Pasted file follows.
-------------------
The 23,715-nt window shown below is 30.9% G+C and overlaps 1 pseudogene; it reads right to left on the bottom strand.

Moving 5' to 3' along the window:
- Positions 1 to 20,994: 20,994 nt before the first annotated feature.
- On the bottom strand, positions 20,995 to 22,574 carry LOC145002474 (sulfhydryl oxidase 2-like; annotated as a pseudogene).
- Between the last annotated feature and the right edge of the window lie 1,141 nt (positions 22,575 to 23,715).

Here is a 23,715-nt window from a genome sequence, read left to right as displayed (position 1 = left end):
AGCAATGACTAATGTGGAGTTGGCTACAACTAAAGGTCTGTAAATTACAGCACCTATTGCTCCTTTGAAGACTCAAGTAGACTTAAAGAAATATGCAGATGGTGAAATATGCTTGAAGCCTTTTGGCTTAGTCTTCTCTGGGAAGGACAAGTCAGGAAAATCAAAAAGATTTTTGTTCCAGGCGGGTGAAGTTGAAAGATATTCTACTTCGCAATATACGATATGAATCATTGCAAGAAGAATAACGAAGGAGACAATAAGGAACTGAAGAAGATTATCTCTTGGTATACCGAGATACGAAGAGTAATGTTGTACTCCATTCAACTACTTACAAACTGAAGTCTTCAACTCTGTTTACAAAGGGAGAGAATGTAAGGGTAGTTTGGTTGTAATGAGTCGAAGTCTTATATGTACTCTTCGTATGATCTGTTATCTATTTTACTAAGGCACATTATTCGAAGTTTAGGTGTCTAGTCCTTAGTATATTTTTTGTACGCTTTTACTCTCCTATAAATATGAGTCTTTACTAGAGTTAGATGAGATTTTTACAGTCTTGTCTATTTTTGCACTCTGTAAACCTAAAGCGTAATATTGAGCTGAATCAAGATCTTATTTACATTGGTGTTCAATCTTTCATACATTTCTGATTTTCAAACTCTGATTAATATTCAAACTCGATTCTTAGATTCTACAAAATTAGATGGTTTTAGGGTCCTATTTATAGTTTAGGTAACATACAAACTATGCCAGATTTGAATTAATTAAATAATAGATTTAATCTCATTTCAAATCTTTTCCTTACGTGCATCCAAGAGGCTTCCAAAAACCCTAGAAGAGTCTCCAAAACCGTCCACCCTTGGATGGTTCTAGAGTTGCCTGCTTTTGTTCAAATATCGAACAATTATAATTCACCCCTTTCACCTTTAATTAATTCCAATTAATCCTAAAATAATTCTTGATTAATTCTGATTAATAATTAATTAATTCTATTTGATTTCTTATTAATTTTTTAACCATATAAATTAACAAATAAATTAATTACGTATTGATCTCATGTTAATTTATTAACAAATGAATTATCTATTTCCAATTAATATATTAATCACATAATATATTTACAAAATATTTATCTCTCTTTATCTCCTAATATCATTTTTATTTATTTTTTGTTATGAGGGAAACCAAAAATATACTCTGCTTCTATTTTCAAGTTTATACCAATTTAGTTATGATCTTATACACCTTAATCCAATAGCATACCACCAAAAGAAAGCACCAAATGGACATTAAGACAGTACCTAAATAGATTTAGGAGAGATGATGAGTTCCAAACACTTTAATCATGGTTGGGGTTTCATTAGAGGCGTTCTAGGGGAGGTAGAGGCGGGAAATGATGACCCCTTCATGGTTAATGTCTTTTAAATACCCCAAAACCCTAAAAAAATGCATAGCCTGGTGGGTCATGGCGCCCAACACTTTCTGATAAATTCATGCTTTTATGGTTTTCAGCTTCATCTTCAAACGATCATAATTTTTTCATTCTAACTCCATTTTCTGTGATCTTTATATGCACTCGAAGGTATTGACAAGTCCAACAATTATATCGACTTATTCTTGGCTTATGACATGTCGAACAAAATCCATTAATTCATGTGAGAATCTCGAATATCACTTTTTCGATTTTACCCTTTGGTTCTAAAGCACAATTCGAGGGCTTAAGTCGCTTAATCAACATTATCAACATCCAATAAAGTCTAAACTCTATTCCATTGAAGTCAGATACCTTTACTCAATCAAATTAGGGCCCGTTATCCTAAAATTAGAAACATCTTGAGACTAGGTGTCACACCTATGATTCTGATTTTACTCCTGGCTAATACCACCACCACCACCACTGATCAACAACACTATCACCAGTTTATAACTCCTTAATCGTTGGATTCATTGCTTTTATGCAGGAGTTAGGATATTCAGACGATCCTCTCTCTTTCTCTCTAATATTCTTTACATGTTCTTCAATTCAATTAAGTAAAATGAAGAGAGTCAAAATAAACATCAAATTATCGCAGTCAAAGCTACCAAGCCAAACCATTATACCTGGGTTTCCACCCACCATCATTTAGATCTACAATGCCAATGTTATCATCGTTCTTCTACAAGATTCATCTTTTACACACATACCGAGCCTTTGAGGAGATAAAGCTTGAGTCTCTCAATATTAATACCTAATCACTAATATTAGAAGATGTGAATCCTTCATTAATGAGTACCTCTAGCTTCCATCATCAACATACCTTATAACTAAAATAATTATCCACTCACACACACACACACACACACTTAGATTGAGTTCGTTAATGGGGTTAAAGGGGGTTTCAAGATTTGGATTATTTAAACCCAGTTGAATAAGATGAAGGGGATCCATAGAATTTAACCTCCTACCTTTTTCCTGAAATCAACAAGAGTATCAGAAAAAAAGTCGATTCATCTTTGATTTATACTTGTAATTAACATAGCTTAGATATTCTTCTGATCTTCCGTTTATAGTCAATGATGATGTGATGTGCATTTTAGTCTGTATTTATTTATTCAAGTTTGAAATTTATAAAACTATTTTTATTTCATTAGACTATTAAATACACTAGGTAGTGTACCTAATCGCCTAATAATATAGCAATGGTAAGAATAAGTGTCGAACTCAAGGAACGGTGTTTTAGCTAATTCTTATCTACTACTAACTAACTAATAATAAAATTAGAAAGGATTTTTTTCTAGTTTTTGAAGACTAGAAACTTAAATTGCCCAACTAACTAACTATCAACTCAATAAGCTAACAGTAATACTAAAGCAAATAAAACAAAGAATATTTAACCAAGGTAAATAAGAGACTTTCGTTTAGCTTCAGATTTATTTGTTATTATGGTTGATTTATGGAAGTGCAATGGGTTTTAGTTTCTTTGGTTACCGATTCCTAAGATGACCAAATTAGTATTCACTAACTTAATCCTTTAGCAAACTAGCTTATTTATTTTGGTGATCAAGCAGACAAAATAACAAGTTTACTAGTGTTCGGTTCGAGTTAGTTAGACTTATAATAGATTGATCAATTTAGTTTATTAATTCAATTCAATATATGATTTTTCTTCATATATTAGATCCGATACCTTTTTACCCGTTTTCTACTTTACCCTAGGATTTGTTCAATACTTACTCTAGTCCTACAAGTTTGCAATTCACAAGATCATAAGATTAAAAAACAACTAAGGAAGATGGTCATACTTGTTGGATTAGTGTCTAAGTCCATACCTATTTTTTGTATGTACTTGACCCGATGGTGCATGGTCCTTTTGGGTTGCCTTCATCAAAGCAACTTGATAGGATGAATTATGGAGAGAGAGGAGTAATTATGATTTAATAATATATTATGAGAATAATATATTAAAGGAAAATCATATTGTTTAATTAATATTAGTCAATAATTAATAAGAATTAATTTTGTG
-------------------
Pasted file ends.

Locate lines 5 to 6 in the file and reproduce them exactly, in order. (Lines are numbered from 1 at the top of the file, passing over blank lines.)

- Between the last annotated feature and the right edge of the window lie 1,141 nt (positions 22,575 to 23,715).

Here is a 23,715-nt window from a genome sequence, read left to right as displayed (position 1 = left end):